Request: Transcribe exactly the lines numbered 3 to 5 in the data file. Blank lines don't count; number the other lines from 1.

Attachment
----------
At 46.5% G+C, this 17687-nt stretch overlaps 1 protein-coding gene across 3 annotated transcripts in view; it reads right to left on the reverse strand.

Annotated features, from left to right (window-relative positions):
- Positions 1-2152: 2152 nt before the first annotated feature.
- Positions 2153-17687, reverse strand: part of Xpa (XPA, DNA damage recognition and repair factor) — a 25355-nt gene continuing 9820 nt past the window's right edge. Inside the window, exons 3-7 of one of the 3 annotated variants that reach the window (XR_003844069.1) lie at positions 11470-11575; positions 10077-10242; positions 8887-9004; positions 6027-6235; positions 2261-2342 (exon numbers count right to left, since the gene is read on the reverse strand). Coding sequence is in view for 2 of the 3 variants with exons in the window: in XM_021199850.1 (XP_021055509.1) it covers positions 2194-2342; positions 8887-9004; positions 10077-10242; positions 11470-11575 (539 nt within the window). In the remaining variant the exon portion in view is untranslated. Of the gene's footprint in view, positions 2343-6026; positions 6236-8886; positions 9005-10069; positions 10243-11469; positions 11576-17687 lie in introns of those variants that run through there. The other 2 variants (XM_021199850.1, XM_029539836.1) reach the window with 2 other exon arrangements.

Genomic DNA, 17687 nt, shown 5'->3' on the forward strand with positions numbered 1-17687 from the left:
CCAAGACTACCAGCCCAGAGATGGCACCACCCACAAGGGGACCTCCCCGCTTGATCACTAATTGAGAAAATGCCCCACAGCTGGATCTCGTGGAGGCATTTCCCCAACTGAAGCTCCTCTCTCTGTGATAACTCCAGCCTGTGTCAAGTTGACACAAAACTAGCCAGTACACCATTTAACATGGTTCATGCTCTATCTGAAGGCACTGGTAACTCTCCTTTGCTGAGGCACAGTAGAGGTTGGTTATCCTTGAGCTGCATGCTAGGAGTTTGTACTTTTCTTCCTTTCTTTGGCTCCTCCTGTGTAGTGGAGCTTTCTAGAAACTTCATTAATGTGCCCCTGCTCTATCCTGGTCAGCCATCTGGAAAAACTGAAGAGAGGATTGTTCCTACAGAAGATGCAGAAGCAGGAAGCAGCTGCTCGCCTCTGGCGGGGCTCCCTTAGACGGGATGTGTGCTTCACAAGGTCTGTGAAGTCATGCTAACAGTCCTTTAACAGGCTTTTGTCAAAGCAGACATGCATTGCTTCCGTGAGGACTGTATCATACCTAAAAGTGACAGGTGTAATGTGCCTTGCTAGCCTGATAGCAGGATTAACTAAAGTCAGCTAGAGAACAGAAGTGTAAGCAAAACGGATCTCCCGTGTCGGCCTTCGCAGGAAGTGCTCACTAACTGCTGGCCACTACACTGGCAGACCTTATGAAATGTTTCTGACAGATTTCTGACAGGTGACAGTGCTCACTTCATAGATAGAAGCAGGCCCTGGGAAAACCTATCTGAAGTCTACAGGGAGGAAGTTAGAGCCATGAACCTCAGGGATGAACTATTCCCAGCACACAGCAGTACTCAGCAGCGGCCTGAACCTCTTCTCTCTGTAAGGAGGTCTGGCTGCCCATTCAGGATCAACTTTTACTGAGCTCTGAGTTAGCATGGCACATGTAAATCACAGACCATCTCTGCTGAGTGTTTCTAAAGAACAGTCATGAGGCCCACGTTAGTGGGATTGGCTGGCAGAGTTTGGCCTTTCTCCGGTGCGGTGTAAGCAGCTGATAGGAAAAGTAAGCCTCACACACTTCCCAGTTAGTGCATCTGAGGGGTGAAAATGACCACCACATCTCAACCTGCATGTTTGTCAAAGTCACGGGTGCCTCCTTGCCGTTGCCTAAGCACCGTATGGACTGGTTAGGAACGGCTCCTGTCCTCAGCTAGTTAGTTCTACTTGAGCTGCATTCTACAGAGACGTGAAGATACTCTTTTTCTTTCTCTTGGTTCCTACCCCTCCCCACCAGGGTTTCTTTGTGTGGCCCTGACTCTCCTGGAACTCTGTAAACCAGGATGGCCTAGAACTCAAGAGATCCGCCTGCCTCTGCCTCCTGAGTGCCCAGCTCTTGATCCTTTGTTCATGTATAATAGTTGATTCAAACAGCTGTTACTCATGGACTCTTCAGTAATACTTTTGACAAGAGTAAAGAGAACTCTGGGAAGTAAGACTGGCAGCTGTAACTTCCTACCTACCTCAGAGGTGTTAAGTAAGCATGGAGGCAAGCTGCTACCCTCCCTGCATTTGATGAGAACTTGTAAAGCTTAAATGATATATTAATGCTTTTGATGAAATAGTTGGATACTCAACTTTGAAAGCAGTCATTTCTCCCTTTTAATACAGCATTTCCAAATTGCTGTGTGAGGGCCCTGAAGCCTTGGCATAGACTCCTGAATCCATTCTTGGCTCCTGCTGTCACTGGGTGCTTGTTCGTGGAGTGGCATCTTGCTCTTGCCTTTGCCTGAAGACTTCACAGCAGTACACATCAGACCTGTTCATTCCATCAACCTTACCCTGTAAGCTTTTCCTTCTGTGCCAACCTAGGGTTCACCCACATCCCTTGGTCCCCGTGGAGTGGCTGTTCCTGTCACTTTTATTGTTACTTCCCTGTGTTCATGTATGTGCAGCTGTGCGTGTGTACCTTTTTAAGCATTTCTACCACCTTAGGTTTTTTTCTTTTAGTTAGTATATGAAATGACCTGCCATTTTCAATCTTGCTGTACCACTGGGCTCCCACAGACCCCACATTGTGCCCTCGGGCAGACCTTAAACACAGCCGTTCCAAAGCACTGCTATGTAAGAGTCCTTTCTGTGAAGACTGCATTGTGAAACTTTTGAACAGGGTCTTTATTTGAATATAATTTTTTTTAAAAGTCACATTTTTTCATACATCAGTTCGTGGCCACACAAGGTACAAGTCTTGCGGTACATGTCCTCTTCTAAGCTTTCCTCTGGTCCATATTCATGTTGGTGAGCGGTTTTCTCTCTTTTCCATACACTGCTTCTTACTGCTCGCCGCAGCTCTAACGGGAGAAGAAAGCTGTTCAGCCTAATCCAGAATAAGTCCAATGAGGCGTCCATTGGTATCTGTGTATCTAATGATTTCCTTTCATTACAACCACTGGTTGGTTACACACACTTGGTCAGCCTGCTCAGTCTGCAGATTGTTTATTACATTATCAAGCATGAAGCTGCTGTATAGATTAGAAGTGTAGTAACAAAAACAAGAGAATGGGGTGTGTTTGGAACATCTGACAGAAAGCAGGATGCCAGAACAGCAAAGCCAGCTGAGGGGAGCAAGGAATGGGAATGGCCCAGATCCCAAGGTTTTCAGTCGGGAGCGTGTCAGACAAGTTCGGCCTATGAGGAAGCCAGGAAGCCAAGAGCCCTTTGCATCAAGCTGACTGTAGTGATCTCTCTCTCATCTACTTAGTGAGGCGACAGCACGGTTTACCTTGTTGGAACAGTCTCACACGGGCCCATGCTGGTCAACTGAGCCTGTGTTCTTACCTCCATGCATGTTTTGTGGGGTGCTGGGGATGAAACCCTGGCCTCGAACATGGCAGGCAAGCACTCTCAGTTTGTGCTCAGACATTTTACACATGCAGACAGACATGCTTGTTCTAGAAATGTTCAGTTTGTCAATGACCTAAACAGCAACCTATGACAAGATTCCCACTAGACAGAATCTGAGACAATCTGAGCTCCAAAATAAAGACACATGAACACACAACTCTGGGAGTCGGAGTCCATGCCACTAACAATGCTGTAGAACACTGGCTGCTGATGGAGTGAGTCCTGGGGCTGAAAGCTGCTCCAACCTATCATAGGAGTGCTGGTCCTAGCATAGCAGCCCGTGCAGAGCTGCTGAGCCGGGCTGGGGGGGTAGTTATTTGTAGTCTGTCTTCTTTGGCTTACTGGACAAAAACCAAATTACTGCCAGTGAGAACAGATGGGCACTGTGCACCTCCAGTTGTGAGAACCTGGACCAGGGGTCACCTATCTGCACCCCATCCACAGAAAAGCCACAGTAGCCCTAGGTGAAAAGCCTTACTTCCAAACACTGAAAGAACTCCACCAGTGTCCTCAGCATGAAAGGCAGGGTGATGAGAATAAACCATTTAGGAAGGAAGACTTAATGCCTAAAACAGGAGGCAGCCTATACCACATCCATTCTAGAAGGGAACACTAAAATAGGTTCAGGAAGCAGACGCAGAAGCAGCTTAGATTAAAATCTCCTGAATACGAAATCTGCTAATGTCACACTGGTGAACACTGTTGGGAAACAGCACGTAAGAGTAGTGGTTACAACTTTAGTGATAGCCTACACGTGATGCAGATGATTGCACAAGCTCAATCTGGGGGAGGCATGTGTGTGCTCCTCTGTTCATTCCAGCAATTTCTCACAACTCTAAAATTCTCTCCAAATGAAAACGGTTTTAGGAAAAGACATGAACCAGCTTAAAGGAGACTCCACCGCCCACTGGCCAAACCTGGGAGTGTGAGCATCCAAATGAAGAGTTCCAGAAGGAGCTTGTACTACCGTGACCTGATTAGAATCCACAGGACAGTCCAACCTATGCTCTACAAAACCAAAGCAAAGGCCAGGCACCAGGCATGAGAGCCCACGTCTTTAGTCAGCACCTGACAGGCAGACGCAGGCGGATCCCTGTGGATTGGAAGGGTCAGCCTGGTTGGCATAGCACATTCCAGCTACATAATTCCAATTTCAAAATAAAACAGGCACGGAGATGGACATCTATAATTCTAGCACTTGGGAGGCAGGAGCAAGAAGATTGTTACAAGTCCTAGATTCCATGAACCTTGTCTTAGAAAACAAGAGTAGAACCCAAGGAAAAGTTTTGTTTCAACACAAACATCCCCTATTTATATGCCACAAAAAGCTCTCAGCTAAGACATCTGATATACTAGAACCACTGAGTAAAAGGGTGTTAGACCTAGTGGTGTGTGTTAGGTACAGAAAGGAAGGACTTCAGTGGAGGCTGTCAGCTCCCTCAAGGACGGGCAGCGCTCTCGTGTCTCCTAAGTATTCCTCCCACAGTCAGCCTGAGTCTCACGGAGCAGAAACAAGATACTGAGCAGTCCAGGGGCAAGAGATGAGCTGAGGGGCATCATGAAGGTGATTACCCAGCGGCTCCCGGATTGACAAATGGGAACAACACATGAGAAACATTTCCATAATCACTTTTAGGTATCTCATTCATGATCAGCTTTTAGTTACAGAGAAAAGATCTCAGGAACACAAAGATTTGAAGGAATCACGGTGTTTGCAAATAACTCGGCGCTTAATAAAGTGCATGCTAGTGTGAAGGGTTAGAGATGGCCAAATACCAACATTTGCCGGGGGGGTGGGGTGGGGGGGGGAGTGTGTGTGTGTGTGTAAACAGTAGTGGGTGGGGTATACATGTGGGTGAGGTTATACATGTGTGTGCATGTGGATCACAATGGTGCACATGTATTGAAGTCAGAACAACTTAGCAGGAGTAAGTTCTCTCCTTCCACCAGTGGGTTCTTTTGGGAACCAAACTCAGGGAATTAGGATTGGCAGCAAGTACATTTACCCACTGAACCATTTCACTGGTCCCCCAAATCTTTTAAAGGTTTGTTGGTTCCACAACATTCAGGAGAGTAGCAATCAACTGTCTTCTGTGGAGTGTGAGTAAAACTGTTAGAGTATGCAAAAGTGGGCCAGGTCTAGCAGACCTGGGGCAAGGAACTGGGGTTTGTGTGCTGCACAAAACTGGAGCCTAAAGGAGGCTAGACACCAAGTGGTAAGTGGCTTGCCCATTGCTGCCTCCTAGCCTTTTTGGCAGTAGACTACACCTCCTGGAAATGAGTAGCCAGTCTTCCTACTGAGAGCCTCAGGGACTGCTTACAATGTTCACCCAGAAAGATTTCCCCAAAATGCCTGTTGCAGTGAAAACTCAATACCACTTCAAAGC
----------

- Positions 1-2152: 2152 nt before the first annotated feature.
- Positions 2153-17687, reverse strand: part of Xpa (XPA, DNA damage recognition and repair factor) — a 25355-nt gene continuing 9820 nt past the window's right edge. Inside the window, exons 3-7 of one of the 3 annotated variants that reach the window (XR_003844069.1) lie at positions 11470-11575; positions 10077-10242; positions 8887-9004; positions 6027-6235; positions 2261-2342 (exon numbers count right to left, since the gene is read on the reverse strand). Coding sequence is in view for 2 of the 3 variants with exons in the window: in XM_021199850.1 (XP_021055509.1) it covers positions 2194-2342; positions 8887-9004; positions 10077-10242; positions 11470-11575 (539 nt within the window). In the remaining variant the exon portion in view is untranslated. Of the gene's footprint in view, positions 2343-6026; positions 6236-8886; positions 9005-10069; positions 10243-11469; positions 11576-17687 lie in introns of those variants that run through there. The other 2 variants (XM_021199850.1, XM_029539836.1) reach the window with 2 other exon arrangements.

Genomic DNA, 17687 nt, shown 5'->3' on the forward strand with positions numbered 1-17687 from the left: